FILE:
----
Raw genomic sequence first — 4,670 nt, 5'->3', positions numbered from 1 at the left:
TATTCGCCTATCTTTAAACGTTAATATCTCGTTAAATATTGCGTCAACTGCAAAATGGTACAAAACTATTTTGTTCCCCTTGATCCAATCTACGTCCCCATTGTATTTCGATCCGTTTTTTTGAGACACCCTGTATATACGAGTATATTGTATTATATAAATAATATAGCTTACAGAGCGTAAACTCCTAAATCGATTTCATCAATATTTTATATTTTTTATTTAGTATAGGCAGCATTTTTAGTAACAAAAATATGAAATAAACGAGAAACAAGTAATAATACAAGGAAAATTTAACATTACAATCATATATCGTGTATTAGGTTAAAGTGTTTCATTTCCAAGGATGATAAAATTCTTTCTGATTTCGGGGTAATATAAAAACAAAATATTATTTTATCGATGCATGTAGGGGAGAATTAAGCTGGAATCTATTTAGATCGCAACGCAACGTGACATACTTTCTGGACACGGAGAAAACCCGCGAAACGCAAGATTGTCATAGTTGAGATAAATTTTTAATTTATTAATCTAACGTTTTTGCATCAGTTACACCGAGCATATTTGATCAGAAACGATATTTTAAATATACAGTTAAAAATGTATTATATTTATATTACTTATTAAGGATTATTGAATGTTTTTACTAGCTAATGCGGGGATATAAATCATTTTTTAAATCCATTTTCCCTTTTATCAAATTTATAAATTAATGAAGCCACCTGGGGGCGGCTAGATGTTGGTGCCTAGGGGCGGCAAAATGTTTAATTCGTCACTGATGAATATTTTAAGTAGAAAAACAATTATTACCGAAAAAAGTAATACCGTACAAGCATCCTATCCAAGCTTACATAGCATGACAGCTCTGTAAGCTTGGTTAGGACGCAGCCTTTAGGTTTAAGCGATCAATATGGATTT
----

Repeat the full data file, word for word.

Raw genomic sequence first — 4,670 nt, 5'->3', positions numbered from 1 at the left:
TATTCGCCTATCTTTAAACGTTAATATCTCGTTAAATATTGCGTCAACTGCAAAATGGTACAAAACTATTTTGTTCCCCTTGATCCAATCTACGTCCCCATTGTATTTCGATCCGTTTTTTTGAGACACCCTGTATATACGAGTATATTGTATTATATAAATAATATAGCTTACAGAGCGTAAACTCCTAAATCGATTTCATCAATATTTTATATTTTTTATTTAGTATAGGCAGCATTTTTAGTAACAAAAATATGAAATAAACGAGAAACAAGTAATAATACAAGGAAAATTTAACATTACAATCATATATCGTGTATTAGGTTAAAGTGTTTCATTTCCAAGGATGATAAAATTCTTTCTGATTTCGGGGTAATATAAAAACAAAATATTATTTTATCGATGCATGTAGGGGAGAATTAAGCTGGAATCTATTTAGATCGCAACGCAACGTGACATACTTTCTGGACACGGAGAAAACCCGCGAAACGCAAGATTGTCATAGTTGAGATAAATTTTTAATTTATTAATCTAACGTTTTTGCATCAGTTACACCGAGCATATTTGATCAGAAACGATATTTTAAATATACAGTTAAAAATGTATTATATTTATATTACTTATTAAGGATTATTGAATGTTTTTACTAGCTAATGCGGGGATATAAATCATTTTTTAAATCCATTTTCCCTTTTATCAAATTTATAAATTAATGAAGCCACCTGGGGGCGGCTAGATGTTGGTGCCTAGGGGCGGCAAAATGTTTAATTCGTCACTGATGAATATTTTAAGTAGAAAAACAATTATTACCGAAAAAAGTAATACCGTACAAGCATCCTATCCAAGCTTACATAGCATGACAGCTCTGTAAGCTTGGTTAGGACGCAGCCTTTAGGTTTAAGCGATCAATATGGATTT